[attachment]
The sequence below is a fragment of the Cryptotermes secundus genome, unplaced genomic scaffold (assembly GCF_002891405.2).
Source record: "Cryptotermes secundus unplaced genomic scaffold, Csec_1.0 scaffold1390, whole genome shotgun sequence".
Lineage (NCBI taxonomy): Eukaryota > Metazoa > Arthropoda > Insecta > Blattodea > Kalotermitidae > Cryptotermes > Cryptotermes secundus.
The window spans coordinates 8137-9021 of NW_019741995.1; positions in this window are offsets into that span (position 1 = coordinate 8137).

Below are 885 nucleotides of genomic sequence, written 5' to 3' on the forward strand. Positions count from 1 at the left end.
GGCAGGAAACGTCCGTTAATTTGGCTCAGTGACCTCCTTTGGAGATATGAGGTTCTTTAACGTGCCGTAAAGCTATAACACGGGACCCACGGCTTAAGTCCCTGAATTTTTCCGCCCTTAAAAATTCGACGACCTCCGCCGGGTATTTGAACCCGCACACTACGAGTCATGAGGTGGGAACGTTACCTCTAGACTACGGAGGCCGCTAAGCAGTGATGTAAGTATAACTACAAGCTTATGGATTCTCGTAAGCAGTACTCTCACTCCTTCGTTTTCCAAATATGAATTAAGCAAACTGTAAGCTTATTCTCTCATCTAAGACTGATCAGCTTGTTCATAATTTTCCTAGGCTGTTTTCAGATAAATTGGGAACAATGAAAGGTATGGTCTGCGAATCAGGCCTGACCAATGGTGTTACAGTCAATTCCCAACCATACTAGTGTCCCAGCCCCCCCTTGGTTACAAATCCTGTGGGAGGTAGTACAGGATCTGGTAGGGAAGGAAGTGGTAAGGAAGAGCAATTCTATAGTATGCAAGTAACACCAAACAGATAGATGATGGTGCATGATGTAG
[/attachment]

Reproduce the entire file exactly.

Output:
The sequence below is a fragment of the Cryptotermes secundus genome, unplaced genomic scaffold (assembly GCF_002891405.2).
Source record: "Cryptotermes secundus unplaced genomic scaffold, Csec_1.0 scaffold1390, whole genome shotgun sequence".
Lineage (NCBI taxonomy): Eukaryota > Metazoa > Arthropoda > Insecta > Blattodea > Kalotermitidae > Cryptotermes > Cryptotermes secundus.
The window spans coordinates 8137-9021 of NW_019741995.1; positions in this window are offsets into that span (position 1 = coordinate 8137).

Below are 885 nucleotides of genomic sequence, written 5' to 3' on the forward strand. Positions count from 1 at the left end.
GGCAGGAAACGTCCGTTAATTTGGCTCAGTGACCTCCTTTGGAGATATGAGGTTCTTTAACGTGCCGTAAAGCTATAACACGGGACCCACGGCTTAAGTCCCTGAATTTTTCCGCCCTTAAAAATTCGACGACCTCCGCCGGGTATTTGAACCCGCACACTACGAGTCATGAGGTGGGAACGTTACCTCTAGACTACGGAGGCCGCTAAGCAGTGATGTAAGTATAACTACAAGCTTATGGATTCTCGTAAGCAGTACTCTCACTCCTTCGTTTTCCAAATATGAATTAAGCAAACTGTAAGCTTATTCTCTCATCTAAGACTGATCAGCTTGTTCATAATTTTCCTAGGCTGTTTTCAGATAAATTGGGAACAATGAAAGGTATGGTCTGCGAATCAGGCCTGACCAATGGTGTTACAGTCAATTCCCAACCATACTAGTGTCCCAGCCCCCCCTTGGTTACAAATCCTGTGGGAGGTAGTACAGGATCTGGTAGGGAAGGAAGTGGTAAGGAAGAGCAATTCTATAGTATGCAAGTAACACCAAACAGATAGATGATGGTGCATGATGTAG